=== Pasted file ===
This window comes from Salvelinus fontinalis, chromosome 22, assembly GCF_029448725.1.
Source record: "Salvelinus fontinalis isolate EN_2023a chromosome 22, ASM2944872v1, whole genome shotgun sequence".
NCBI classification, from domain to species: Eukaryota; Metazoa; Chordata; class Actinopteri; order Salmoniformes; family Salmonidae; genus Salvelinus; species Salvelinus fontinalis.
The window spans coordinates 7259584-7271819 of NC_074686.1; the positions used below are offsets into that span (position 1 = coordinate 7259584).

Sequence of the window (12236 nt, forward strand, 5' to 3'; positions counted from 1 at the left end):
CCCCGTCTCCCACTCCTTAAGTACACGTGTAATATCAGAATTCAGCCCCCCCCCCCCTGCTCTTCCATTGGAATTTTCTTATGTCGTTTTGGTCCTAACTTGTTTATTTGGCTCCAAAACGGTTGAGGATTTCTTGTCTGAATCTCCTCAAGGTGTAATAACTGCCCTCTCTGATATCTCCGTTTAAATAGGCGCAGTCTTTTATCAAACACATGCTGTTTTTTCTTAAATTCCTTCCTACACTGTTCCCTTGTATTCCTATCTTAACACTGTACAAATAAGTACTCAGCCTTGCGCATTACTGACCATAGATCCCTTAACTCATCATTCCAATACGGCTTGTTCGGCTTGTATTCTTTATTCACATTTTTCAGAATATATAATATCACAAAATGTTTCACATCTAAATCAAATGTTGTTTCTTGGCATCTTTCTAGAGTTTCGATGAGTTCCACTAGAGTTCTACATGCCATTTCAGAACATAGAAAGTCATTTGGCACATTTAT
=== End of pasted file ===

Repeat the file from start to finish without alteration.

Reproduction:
This window comes from Salvelinus fontinalis, chromosome 22, assembly GCF_029448725.1.
Source record: "Salvelinus fontinalis isolate EN_2023a chromosome 22, ASM2944872v1, whole genome shotgun sequence".
NCBI classification, from domain to species: Eukaryota; Metazoa; Chordata; class Actinopteri; order Salmoniformes; family Salmonidae; genus Salvelinus; species Salvelinus fontinalis.
The window spans coordinates 7259584-7271819 of NC_074686.1; the positions used below are offsets into that span (position 1 = coordinate 7259584).

Sequence of the window (12236 nt, forward strand, 5' to 3'; positions counted from 1 at the left end):
CCCCGTCTCCCACTCCTTAAGTACACGTGTAATATCAGAATTCAGCCCCCCCCCCCCTGCTCTTCCATTGGAATTTTCTTATGTCGTTTTGGTCCTAACTTGTTTATTTGGCTCCAAAACGGTTGAGGATTTCTTGTCTGAATCTCCTCAAGGTGTAATAACTGCCCTCTCTGATATCTCCGTTTAAATAGGCGCAGTCTTTTATCAAACACATGCTGTTTTTTCTTAAATTCCTTCCTACACTGTTCCCTTGTATTCCTATCTTAACACTGTACAAATAAGTACTCAGCCTTGCGCATTACTGACCATAGATCCCTTAACTCATCATTCCAATACGGCTTGTTCGGCTTGTATTCTTTATTCACATTTTTCAGAATATATAATATCACAAAATGTTTCACATCTAAATCAAATGTTGTTTCTTGGCATCTTTCTAGAGTTTCGATGAGTTCCACTAGAGTTCTACATGCCATTTCAGAACATAGAAAGTCATTTGGCACATTTAT